The political fuss sparked by the posting of the teaching exam questions on the education ministry website some 45 minutes before the exam was due to start was out of all proportion. Perhaps it is because we are in an election campaign and candidates’ teams are always on the lookout for an excuse to go on the offensive, especially as the incumbent seeking re-election is far ahead in opinion polls.
Making the exam questions public a little before the exams were due to start was an embarrassing blunder but presenting it as a major scandal for which the government and, by implication, the president were to blame showed a complete lack of perspective. The questions were probably posted on the website by a ministry civil servant who wanted to go home and could not wait for the exam to start or was under the impression exams were scheduled to start sooner than he thought.
Should the government be held responsible for the incompetence or laziness of an official? Opposition parties seemed to think so, accusing the government of sloppiness and the inability to organise fair exams, which was rather unfair. The blunder did not favour any candidate as the exam was cancelled as soon as what happened became known.
Inevitably the teaching unions, which want the selection of candidates for teaching posts through exams put back a year, have used the blunder to demand that the whole process was declared null and void – any excuse to delay the introduction of meritocratic criteria in the recruitment of teachers. If the government gave in to this demand it would be a much bigger scandal than Monday’s mistake but there is no chance of this happening. Education Minister Costas Kadis was in defiant mood, saying nobody would be allowed to stop the reform on which the ministry has been working for the last two years.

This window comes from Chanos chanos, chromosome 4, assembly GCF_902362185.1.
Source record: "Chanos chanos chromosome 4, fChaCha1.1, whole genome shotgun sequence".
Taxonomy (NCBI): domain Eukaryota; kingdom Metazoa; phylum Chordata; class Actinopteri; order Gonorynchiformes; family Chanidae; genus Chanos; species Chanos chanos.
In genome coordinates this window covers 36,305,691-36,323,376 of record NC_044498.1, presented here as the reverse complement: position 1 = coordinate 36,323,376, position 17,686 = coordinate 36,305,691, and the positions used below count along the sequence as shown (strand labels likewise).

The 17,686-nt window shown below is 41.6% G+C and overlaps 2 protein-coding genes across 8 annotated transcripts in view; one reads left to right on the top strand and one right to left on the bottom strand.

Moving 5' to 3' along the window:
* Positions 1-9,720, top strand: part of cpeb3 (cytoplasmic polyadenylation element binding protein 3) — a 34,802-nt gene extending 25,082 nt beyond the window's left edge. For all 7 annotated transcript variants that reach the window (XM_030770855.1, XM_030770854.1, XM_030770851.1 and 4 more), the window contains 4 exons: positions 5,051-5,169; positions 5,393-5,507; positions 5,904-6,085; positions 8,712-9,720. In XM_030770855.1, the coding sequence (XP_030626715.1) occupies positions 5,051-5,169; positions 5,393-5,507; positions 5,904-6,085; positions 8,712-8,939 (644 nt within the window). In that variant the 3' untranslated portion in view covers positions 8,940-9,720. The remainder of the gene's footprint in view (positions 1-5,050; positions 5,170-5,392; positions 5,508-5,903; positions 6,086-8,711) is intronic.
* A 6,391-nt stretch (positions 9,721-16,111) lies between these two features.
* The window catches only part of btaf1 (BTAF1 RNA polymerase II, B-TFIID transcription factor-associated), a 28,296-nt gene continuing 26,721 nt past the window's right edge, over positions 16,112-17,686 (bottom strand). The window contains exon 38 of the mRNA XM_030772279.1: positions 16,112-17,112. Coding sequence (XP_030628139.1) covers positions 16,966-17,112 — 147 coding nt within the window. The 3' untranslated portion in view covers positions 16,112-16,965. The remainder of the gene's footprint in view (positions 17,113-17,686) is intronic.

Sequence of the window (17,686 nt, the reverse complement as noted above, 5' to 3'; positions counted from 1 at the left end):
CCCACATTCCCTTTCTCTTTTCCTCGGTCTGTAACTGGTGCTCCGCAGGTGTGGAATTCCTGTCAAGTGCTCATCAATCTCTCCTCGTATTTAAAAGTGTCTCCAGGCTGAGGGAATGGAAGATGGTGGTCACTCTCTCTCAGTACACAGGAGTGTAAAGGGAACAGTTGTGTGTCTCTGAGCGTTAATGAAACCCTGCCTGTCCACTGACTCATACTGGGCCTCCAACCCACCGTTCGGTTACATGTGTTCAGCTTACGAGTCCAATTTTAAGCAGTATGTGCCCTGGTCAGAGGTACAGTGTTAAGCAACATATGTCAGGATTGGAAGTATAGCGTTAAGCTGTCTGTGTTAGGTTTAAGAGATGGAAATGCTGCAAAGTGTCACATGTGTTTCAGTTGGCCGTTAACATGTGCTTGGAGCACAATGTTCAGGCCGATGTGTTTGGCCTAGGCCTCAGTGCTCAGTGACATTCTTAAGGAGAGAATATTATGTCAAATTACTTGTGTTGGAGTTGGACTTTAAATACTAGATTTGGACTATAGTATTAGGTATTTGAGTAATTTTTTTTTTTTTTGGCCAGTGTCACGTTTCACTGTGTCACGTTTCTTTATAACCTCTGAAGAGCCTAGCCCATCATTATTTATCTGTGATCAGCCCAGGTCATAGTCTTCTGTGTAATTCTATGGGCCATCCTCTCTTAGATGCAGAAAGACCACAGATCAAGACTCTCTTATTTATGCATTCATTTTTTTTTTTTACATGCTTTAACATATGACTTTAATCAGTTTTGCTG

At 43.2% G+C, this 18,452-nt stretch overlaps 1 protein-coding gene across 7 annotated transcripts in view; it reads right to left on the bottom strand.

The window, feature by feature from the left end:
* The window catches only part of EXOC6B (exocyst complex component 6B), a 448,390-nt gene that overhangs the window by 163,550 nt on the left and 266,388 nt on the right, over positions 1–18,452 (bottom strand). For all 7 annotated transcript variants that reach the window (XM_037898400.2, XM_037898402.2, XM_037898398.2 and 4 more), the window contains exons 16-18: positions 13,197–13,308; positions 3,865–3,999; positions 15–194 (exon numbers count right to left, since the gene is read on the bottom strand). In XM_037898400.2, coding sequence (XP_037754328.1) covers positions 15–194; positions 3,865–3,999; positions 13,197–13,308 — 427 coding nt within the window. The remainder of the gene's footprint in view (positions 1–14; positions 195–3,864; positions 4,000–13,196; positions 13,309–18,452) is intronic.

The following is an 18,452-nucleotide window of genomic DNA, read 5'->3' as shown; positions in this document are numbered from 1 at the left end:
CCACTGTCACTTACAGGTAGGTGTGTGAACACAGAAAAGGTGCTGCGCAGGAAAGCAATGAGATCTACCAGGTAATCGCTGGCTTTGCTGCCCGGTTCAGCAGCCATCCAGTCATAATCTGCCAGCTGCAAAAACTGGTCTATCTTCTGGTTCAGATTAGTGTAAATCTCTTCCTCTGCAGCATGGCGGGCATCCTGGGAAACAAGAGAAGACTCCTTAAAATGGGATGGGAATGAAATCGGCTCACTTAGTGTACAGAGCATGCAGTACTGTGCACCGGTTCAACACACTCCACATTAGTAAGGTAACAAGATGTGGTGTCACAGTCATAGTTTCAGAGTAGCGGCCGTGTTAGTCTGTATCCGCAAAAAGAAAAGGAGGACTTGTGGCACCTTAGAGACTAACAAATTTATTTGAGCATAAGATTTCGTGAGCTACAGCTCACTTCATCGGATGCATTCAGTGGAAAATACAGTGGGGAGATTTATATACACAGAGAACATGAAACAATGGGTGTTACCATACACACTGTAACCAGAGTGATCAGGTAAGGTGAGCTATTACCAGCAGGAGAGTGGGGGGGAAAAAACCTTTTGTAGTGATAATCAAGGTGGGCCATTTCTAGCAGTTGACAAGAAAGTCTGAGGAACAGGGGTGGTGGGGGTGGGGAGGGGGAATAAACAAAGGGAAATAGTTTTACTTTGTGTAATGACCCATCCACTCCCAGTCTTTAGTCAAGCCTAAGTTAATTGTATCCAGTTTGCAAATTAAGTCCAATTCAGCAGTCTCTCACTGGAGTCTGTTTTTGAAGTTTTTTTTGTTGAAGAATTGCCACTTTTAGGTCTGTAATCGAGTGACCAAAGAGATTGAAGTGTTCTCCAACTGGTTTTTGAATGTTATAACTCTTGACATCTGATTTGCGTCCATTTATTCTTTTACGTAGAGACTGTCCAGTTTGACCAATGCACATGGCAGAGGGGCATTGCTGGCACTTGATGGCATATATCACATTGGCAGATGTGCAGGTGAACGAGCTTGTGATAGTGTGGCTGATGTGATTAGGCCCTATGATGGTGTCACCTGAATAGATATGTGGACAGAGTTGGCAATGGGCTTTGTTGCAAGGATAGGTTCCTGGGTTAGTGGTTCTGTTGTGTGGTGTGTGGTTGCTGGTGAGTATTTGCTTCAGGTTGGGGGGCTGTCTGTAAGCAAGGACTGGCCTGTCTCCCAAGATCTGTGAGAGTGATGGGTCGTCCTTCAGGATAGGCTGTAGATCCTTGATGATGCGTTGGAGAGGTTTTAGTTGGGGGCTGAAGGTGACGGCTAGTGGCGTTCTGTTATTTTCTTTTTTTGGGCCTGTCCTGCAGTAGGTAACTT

Akel meanwhile, showing its support for the reactionary unions, accused the government of blundering in trying to rush through the reform before the elections. That is one good thing to come from the elections. If Akel wanted to criticise the government for electioneering there is no shortage of issues. It could slam the absurd National Fund for Compensation that would compensate bank bondholders or the way the president is satisfying the demand of every interest group that visits the presidential palace.
Sadly neither Akel nor the other presidential candidates would dare criticise the president for blatantly wasting taxpayers’ money because they would do exactly the same. This is why they felt obliged to make such a big issue out of a stupid mistake by a civil servant.